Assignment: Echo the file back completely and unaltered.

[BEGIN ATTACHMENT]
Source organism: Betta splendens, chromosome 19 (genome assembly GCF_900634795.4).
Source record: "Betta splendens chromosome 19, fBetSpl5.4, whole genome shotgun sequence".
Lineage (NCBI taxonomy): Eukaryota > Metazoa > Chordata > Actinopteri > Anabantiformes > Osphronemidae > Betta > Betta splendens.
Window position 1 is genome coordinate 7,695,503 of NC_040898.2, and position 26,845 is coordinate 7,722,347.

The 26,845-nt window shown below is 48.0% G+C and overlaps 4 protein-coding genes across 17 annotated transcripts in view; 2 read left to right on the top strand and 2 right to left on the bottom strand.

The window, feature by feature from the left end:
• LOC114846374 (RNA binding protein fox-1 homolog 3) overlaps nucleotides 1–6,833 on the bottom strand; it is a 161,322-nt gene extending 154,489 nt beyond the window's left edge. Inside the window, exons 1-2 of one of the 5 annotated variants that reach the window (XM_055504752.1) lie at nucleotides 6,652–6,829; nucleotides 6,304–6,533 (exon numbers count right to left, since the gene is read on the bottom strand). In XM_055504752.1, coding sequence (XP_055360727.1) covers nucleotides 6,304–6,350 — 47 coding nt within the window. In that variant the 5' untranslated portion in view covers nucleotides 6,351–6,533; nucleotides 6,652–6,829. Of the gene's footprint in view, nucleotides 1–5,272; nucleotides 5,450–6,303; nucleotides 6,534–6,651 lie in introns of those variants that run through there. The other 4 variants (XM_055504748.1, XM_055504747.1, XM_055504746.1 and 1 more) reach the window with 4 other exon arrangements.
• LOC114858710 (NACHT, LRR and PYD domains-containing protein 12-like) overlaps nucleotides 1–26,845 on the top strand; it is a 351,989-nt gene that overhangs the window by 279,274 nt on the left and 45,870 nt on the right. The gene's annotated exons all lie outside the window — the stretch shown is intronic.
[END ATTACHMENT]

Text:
Source organism: Betta splendens, chromosome 19 (genome assembly GCF_900634795.4).
Source record: "Betta splendens chromosome 19, fBetSpl5.4, whole genome shotgun sequence".
Lineage (NCBI taxonomy): Eukaryota > Metazoa > Chordata > Actinopteri > Anabantiformes > Osphronemidae > Betta > Betta splendens.
Window position 1 is genome coordinate 7,695,503 of NC_040898.2, and position 26,845 is coordinate 7,722,347.

The 26,845-nt window shown below is 48.0% G+C and overlaps 4 protein-coding genes across 17 annotated transcripts in view; 2 read left to right on the top strand and 2 right to left on the bottom strand.

The window, feature by feature from the left end:
• LOC114846374 (RNA binding protein fox-1 homolog 3) overlaps nucleotides 1–6,833 on the bottom strand; it is a 161,322-nt gene extending 154,489 nt beyond the window's left edge. Inside the window, exons 1-2 of one of the 5 annotated variants that reach the window (XM_055504752.1) lie at nucleotides 6,652–6,829; nucleotides 6,304–6,533 (exon numbers count right to left, since the gene is read on the bottom strand). In XM_055504752.1, coding sequence (XP_055360727.1) covers nucleotides 6,304–6,350 — 47 coding nt within the window. In that variant the 5' untranslated portion in view covers nucleotides 6,351–6,533; nucleotides 6,652–6,829. Of the gene's footprint in view, nucleotides 1–5,272; nucleotides 5,450–6,303; nucleotides 6,534–6,651 lie in introns of those variants that run through there. The other 4 variants (XM_055504748.1, XM_055504747.1, XM_055504746.1 and 1 more) reach the window with 4 other exon arrangements.
• LOC114858710 (NACHT, LRR and PYD domains-containing protein 12-like) overlaps nucleotides 1–26,845 on the top strand; it is a 351,989-nt gene that overhangs the window by 279,274 nt on the left and 45,870 nt on the right. The gene's annotated exons all lie outside the window — the stretch shown is intronic.